Future possibilities for Prism

It’s been incredibly exciting to watch Annie, Alex, Lindsay, Brooke, Sarah, and Ed work together over the course of the last two semesters to take Prism from idea to working software. Considering the fact that most of them hadn’t ever written a line of Ruby, Javascript, or CSS when they started last semester, the end result is pretty remarkable.

One of the reasons that programming is so invigorating is that software is constantly leaning forward into further elaboration and complexity. Every feature is the precursor of a hundred possible new ones. Code is always the double-delight of what it is and what it could become.

Prism currently occupies the place in the evolution of a software project where there’s enough functionality in place to really engage with the shape of the idea, but still enough unfinished that there’s space for broad, exploratory thought about the future direction of things. Annie did a fantastic job implementing a core interface that allows users to apply concept verticals (“highlighters”) to texts. Looking forward, the motivating question is how this capability can be leveraged to produce concrete scholarly outcomes – ideally, new understandings of texts.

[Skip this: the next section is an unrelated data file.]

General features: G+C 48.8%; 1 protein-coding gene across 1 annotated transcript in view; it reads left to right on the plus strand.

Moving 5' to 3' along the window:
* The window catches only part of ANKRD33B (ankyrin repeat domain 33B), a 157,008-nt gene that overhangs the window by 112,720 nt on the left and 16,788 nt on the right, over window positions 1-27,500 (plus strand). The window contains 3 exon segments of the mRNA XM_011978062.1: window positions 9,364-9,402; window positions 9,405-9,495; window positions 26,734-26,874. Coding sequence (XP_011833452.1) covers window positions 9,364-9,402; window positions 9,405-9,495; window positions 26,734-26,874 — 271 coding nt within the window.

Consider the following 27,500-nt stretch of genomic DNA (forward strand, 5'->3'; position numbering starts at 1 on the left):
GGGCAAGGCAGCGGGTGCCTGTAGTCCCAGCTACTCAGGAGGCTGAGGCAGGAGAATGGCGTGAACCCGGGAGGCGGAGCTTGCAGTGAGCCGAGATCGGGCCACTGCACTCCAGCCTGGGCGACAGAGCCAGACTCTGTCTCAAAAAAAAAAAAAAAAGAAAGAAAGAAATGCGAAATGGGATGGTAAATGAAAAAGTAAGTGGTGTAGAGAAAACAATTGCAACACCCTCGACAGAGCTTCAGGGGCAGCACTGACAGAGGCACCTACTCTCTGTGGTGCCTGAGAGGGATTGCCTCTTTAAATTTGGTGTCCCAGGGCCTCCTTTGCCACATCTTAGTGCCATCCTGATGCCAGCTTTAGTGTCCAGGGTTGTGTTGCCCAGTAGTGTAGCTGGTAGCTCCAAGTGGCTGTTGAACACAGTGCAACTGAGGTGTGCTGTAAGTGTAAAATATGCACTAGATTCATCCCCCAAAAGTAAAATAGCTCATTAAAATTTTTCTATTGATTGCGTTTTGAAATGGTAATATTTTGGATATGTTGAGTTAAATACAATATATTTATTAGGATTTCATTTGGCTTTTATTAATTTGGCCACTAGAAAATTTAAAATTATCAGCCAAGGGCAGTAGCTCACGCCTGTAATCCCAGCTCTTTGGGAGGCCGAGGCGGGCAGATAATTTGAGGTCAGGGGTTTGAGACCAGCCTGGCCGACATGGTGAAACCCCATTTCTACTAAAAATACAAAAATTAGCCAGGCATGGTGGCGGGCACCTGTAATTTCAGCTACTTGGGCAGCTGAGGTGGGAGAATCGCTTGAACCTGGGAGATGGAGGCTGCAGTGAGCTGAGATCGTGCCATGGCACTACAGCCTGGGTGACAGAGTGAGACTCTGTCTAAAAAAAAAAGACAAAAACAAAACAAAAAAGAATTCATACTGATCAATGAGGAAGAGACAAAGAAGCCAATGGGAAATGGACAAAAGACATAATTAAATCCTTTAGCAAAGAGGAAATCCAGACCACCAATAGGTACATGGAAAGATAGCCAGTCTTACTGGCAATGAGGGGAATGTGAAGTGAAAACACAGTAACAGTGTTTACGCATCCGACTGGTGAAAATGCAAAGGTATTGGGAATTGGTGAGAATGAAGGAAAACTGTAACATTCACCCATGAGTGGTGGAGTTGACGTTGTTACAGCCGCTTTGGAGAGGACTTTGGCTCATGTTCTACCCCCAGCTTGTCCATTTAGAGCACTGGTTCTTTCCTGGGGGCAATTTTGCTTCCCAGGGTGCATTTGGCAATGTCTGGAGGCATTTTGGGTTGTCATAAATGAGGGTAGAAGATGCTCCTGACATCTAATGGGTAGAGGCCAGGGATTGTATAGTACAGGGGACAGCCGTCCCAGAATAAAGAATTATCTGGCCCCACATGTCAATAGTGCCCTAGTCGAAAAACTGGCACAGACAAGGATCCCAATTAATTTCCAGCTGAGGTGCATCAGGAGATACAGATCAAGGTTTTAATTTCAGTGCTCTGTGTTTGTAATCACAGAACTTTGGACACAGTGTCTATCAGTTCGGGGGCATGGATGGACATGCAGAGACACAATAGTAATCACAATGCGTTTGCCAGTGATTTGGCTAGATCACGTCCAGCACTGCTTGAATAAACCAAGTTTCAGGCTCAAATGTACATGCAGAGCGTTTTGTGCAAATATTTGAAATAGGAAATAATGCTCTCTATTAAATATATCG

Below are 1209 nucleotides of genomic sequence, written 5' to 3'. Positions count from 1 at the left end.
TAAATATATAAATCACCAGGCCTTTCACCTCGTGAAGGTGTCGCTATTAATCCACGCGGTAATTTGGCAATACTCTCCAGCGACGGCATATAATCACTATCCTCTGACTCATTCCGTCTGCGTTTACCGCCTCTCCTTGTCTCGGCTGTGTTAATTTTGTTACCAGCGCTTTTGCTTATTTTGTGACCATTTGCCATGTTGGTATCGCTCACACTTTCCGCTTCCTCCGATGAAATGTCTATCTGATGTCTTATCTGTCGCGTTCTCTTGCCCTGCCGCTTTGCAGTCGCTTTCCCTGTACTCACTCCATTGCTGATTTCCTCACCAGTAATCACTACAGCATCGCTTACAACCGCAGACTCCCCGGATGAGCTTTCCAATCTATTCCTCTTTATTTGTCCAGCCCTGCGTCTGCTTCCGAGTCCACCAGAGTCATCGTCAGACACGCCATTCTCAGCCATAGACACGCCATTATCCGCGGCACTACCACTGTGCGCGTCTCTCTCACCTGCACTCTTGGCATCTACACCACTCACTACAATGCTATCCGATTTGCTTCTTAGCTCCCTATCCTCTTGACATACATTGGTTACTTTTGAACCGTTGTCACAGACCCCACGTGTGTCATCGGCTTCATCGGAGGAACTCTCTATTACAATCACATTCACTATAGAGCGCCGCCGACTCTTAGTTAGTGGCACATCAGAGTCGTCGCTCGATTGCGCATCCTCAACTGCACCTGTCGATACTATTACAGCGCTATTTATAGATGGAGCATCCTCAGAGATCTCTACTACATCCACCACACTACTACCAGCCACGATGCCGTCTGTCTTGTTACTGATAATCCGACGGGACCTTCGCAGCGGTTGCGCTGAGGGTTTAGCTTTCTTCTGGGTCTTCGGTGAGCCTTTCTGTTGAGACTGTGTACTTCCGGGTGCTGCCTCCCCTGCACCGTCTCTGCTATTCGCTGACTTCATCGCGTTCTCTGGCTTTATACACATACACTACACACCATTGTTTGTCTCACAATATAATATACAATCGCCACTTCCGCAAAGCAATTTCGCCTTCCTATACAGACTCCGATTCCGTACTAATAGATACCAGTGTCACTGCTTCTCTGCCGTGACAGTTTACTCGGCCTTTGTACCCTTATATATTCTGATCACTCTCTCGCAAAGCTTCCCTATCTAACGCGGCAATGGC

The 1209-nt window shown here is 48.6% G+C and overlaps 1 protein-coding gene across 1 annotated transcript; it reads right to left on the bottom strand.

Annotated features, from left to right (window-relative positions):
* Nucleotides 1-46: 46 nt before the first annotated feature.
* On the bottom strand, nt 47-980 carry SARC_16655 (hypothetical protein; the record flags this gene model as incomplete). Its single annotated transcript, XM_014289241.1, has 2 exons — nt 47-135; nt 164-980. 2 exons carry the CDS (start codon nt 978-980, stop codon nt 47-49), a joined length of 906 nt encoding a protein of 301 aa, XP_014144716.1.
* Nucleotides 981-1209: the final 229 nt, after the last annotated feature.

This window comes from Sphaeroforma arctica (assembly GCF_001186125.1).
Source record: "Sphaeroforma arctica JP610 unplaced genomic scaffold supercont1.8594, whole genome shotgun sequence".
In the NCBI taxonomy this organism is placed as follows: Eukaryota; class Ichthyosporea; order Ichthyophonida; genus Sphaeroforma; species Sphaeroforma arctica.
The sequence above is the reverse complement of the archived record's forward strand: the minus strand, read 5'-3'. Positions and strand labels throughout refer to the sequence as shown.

The first public release seems like an excellent opportunity to start trying to whittle down this question to a set of specific research goals to guide future development. To me, Prism points towards two general lines of inquiry:

  1. How can experiments in collaborative markup capture uncommon or dissenting readings? The concept of crowdsourcing – and, really, the social internet in general – has proven highly adept at extracting majority opinions, at taking the pulse of a group of people. What is “liked” by the community of participants? Where is there agreement? Always implicitly contained in the data that yields these insights, though, is information about how individuals and dissenting groups diverge from the majority consensus.

    Usually, in the context of the consumer web, these oppositions are flattened out into monolithic “like” or “dislike” dichotomies. Tools like Prism, though, capture structurally agnostic and highly granular information about how users react to complex artifacts (texts – the most complex of things). I think it would be fascinating to try to find ways of analyzing the data produced by Prism that would illuminate places where the experimental cohort profoundly disagrees about things. These disagreements could be interesting irritations into criticism. Why the disagreement? What’s the implicit interpretive split that produced the non-consensus?

  2. Continuing on the concept of the “experiment.” Prism points at the provocative possibility that literary study could literally take the form of experiments, similar in structure to the “studies” conducted in disciplines like research psychology, sociology, and experimental philosophy. Literary criticism generally asks questions about how texts can be read. The critic conjures highly creative statements of meaning that often stake their value claim on the extent to which they are unexpected, unanticipated, not obvious, or atypical.